- Ahead of Microsoft’s massive partner conference next week, partners were protesting a new policy that would charge them for using the tech titan’s software to run their own businesses.
- A Microsoft exec had told Business Insider that the company couldn’t afford to supply their partners with software anymore in a cloud-first world and that they’d need to pay up "just like every other customer."
- But as the controversy and protests grew, with over 6,000 people signing an internet petition, Microsoft bowed to the pressure and reversed course.
- The company will not start charging its partners to use its software, a vice president said in a blog post.
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After some 6,000 people signed an Internet petition in a matter of day angrily demanding that Microsoft not take away a valuable perk — resellers’ rights to use Microsoft software — Microsoft has bowed to the pressure and reversed course.
On Friday, the day before its annual partners conference, where thousands of partners will descend on Las Vegas to learn how they can make money by helping the tech giant sell its wares, Microsoft cancelled the policy.
The company had been planning on doing away with the perk that was included to those that pay an annual subscription to be part of its official sales channel. As of July 1, 2020, the tech titan was going to stop allowing its partners to use Microsoft software internally to run their own business for free as part of their subscription.
"In announcing these changes it’s clear Microsoft is going to war with its partners," the petition reads, in part. The author of the petition calculated that even a small partner with 15 people that uses Microsoft’s Dynamics to manage its customer interactions would suddenly be on the hook to pay Microsoft $2400 a month. Under the old system, these partners got free software as part of their annual subscriptions. Those subscriptions ranged from $475 a year for small partners to $4,730 a year for its gold-level partners.
Microsoft had for decades allowed business partners to use its software internally, and even provided them with technical support, because it made business sense. They wanted partners to know and customize the Microsoft software that they sold, just like they would do for Microsoft customers. In the tech world, this is called eating your own dog food.
But in light of the uproar, channel VP Gavriella Schuster announced in a blog on Friday that Microsoft is simply cancelling the policy. Partners will not be required to pay for their software use — nor will they be pushed into obtaining specialized new certifications to help Microsoft sell its cloud.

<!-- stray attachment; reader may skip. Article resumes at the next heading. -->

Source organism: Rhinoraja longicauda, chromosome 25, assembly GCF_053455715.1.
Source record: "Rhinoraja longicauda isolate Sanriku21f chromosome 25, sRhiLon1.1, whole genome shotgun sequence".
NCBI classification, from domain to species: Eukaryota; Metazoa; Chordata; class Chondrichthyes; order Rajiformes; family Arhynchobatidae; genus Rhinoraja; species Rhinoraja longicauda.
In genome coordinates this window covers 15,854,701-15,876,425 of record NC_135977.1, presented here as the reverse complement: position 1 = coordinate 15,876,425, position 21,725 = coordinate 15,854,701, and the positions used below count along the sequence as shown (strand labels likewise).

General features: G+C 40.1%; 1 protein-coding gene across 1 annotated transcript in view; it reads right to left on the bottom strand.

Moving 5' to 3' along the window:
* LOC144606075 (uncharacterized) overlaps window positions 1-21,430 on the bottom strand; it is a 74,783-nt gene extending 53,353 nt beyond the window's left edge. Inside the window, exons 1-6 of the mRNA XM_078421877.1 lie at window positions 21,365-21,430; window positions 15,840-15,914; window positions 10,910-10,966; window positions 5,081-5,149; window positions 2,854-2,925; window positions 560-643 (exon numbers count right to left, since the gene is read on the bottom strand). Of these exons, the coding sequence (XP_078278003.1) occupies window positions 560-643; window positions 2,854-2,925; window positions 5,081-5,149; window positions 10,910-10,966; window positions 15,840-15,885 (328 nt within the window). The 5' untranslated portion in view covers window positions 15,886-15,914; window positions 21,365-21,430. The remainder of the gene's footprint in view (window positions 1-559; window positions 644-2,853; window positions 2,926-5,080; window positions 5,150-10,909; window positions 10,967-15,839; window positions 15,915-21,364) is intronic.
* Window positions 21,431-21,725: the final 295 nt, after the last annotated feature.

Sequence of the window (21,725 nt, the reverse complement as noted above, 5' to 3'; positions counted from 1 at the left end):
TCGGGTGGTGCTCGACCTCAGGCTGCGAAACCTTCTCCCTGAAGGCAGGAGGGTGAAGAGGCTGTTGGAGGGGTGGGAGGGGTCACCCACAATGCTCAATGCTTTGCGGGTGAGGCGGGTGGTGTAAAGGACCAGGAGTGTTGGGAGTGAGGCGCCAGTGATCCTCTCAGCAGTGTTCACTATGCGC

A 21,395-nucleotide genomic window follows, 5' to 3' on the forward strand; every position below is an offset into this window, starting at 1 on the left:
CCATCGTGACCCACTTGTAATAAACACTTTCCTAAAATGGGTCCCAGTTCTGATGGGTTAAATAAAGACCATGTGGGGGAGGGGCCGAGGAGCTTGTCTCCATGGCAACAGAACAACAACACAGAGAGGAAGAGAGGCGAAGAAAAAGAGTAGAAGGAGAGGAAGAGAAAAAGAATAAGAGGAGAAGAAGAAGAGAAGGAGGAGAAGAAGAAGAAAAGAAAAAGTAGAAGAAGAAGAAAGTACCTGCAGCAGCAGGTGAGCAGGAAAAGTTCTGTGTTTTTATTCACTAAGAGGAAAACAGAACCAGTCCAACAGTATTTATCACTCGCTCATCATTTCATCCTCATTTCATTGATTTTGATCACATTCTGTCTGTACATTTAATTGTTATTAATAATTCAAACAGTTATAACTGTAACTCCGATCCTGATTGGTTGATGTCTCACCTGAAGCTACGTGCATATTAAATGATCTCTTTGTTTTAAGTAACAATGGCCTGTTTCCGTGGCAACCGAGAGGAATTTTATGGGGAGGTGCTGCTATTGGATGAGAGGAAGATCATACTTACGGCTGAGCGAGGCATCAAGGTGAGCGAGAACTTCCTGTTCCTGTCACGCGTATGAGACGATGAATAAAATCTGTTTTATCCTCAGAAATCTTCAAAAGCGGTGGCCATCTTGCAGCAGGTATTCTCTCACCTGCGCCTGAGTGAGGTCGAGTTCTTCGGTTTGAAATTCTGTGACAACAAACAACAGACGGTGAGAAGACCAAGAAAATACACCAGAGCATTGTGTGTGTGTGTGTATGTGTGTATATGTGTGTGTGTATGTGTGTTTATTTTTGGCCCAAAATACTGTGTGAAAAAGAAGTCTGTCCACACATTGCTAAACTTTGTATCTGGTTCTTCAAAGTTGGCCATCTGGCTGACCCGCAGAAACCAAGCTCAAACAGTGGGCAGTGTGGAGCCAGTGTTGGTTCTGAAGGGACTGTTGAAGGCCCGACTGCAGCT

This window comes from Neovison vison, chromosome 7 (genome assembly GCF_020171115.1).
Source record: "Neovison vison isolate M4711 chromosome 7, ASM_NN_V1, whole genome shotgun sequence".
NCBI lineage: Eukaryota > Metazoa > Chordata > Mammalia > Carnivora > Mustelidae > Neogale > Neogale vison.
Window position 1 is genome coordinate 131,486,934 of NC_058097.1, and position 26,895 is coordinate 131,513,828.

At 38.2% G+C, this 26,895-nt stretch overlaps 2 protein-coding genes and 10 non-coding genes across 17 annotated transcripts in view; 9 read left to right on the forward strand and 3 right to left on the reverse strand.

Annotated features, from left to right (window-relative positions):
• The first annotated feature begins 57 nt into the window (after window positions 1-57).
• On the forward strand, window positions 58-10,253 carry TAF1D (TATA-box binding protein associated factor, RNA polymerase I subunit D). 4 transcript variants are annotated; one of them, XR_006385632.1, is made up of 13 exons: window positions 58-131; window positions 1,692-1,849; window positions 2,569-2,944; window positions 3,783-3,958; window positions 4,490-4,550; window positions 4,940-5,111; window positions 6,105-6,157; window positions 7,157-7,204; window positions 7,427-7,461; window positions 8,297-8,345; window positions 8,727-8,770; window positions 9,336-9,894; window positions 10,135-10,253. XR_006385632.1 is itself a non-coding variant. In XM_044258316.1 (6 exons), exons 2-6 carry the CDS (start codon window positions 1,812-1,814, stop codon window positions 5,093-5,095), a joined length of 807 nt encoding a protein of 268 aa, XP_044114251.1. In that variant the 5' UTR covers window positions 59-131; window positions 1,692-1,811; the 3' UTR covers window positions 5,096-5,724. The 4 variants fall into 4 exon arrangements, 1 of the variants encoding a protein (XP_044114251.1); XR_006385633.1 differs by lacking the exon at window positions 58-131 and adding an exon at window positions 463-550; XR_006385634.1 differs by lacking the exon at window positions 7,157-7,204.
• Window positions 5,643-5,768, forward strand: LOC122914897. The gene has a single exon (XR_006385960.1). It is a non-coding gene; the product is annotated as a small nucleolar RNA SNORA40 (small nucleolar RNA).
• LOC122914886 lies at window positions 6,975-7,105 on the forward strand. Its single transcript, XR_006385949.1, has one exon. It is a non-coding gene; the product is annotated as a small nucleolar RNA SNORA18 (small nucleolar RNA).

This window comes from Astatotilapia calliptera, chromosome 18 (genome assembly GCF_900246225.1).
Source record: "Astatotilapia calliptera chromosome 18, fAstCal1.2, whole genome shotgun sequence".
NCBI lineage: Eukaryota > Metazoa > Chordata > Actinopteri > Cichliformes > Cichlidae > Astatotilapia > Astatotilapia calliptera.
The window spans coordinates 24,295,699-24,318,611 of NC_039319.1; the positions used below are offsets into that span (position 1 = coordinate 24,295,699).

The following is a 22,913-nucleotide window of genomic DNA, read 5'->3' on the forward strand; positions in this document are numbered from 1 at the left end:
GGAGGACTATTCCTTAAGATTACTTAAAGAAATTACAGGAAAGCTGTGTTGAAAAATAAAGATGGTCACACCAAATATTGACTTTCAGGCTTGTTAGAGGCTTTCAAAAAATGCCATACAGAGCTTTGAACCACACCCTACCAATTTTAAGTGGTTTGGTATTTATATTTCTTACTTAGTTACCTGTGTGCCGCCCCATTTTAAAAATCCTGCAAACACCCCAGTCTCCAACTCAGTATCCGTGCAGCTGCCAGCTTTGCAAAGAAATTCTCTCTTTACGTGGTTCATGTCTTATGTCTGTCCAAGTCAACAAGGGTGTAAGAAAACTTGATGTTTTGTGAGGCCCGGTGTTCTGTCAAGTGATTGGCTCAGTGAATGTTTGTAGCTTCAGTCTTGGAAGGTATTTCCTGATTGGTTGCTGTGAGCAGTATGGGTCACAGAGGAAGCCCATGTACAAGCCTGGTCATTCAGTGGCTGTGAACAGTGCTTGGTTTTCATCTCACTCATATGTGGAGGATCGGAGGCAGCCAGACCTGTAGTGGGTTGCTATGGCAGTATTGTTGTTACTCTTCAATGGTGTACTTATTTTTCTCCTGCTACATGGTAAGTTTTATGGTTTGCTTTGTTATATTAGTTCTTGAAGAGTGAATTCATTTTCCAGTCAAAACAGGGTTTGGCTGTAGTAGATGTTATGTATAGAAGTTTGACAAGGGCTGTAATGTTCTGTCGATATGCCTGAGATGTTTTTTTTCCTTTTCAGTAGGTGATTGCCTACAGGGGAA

"We listened to you, and we have acted," she wrote. "Our decision to rescind these changes required a thorough review, and a key determining factor was the connection and trust we have with you, our partners — a valuable asset we do not take for granted."
A cynical analysis of Microsoft’s attempt to charge its sales partners would go like this: Microsoft started viewing the tens of thousands of companies that run sells its wares as an untapped source of revenue, rather than as an extension of the company.
And Schuster said about as much in an interview with Business Insider.
"We have essentially let them run their environment on Microsoft for free. Now, just like every other customer, they’ll have to pay for the services that they use," she told Business Insider’s Rosalie Chan.
The move was a bit more complicated than that. Microsoft also, wants its partners to stop using on-premise software and use its cloud instead, as part of a broader push at the company towards cloud services like Azure or the Office 365 suite.
And Schuster pointed out that if it were to offer free cloud services, the way it offers free software, this creates an ongoing expense for the tech giant because Microsoft has to pay for the servers, storage and data center.
"We can’t afford to run every single partner’s organization for free anymore, because it’s not free," she said.
Schuster characterized uproar over the new policy like this: "You have to start paying for something we’ve been giving for free for a long time, It’s like when your kids turn 20, and you tell them they have to pay rent."
But given the backlash, which was threatening to overshadow Microsoft’s upcoming announcements at its partner conference next week, Microsoft was wise to rethink the policy.
As for how the about-face will impact Microsoft’s bottom line, think of this: if Microsoft can afford to offer 5 gigabytes of cloud storage to millions of consumers in the world for free, and 100 gigabytes of storage for just $2/month, it seems likely that the company won’t be bankrupt by continuing a perk as part of their annual reseller subscription, just as it has for decades.
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